Top No-Nos When Running a Business From Home

Starting and running a business out of your house has many rewards: no commute, less time-sucking small talk, no missed time with your family. But before you settle into the bliss of this heaven on Earth, remember that, in the end, you are still running a business. Working from home has all kinds of pitfalls that need to be avoided if you are to succeed. Here are five no-nos to avoid when running a business from the comforts of your abode:

1. Working in your pajamas

The process of getting ready for the day and commuting to an office creates a useful transition between home life and work life, notes writer Carol Tice on her Make a Living Writing blog.

“Staying in bed and not getting dressed = no transition,” Tice writes. “Lots of hanging out on Facebook often follows.” Simply put, nothing gets done.

Tice doesn’t sit around her house in a suit every day, but she does get dressed every morning in something casual that signals that it is time to get to work. Think a stretched, long-sleeve cotton shirt and chinos with a sweater.

“My attitude is, I’m in business. I’m serious about it. So I’m dressed and ready,” Tice says.

And while you’re at it, remember to shower and brush your teeth before you dress, too.

2. Not having a home office

Having a space in your home that is dedicated exclusively to work also helps, career expert Kerry Hannon writes in Forbes. “You’ll be able to deduct it from your taxes, and it will help you psychologically.”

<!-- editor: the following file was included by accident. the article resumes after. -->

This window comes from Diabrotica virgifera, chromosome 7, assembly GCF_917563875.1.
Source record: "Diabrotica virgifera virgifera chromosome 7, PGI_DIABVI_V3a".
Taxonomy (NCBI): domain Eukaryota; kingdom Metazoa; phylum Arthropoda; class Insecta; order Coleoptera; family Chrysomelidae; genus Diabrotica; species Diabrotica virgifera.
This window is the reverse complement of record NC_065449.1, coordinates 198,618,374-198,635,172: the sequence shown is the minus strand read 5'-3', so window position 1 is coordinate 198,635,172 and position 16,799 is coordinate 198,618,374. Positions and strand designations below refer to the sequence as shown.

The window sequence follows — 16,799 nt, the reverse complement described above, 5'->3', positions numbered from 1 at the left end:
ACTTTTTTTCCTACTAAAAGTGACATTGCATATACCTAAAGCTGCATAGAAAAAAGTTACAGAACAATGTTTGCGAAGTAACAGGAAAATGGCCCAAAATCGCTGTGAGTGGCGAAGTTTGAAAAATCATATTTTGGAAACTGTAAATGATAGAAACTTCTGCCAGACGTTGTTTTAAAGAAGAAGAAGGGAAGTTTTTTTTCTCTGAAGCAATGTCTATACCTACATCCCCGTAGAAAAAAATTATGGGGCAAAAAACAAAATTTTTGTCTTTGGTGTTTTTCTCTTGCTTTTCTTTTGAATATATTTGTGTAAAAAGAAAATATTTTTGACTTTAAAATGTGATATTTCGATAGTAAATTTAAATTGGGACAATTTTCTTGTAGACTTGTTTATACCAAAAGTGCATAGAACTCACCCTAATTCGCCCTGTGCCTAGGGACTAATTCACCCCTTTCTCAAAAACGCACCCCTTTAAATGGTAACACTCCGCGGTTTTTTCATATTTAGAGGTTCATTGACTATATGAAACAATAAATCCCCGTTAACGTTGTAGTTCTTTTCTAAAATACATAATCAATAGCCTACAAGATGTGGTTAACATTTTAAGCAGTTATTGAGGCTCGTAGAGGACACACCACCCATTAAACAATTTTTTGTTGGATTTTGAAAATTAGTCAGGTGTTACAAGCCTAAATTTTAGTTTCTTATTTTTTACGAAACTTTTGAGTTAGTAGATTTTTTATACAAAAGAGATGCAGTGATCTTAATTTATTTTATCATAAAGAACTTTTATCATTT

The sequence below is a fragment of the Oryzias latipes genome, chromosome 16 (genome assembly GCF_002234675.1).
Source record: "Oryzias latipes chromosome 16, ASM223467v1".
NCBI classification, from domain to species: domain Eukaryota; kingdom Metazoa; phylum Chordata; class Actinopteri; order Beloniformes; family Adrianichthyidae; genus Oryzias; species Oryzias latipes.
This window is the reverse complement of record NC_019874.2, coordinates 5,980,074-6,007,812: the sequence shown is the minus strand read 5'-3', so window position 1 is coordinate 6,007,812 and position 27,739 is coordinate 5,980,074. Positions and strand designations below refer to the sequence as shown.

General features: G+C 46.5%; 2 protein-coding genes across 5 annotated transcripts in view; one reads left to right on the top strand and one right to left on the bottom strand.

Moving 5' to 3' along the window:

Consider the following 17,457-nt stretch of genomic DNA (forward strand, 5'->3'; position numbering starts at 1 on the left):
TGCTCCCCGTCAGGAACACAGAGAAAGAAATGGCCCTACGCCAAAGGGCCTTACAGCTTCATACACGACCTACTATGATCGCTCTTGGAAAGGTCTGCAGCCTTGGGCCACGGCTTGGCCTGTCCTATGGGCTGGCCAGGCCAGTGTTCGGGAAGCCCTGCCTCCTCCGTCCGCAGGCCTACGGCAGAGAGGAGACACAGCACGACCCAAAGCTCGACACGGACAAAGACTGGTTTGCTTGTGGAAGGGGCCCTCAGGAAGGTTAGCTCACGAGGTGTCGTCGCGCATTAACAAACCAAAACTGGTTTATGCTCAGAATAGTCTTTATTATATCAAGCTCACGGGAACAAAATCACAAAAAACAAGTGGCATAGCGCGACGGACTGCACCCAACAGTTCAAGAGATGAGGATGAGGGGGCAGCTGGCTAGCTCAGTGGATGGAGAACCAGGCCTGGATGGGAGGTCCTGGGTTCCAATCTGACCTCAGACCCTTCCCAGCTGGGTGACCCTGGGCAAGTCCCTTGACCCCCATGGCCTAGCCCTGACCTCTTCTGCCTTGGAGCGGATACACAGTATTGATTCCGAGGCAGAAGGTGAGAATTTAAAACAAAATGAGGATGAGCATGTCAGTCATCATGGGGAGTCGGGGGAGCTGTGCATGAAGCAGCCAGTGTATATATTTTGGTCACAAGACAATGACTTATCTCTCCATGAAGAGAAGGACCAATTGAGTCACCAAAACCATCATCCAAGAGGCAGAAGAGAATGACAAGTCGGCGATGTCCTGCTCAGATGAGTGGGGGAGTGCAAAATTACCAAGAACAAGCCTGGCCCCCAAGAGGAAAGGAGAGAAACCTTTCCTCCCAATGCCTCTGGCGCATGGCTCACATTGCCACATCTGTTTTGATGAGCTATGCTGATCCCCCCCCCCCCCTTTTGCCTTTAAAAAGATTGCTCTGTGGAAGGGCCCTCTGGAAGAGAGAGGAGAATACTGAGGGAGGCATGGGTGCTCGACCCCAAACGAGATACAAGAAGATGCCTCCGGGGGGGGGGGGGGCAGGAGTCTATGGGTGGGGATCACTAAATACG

Not having a home office can be like leaving money on the table, since the federal government offers home office tax deductions. In recent years, the Internal Revenue Service (IRS) has made things much easier for people with home offices, offering a simplified deduction for filing: $5 per square foot for a home office (up to 300 square feet).

Avoid skimping on the home office, too. Remember that this is where you could be spending hours of your day. Deb McAlister-Holland, a freelance marketing professional in the Dallas-Fort Worth area, tells that the $5,000 she spent on her home office provided a major boost to her productivity. “I love my home office. It has a big leather sofa, three walls covered with built-in bookshelves and storage cabinets, dedicated circuits for my computers, special lighting and a soft hand-woven rug on the floor which is the perfect spot for my dog to nap while I work,” McAlister-Holland says.

3. Not covering your home office

If you have clients or customers coming into your home, if you store customer data on your computer or if you’re shipping and receiving (or just storing) product in your home, you probably need a home-based business insurance policy. Don’t overestimate the coverage of your homeowners policy; be sure to protect yourself with small business insurance.

4. Compartmentalizing work and home

Drawing a line between work life and home life can be an unrealistic goal, especially for situations in which spouses work together or the kids are at home for all or part of the workday. However, it is an essential part of the ways to ensure that your business doesn’t swallow your life.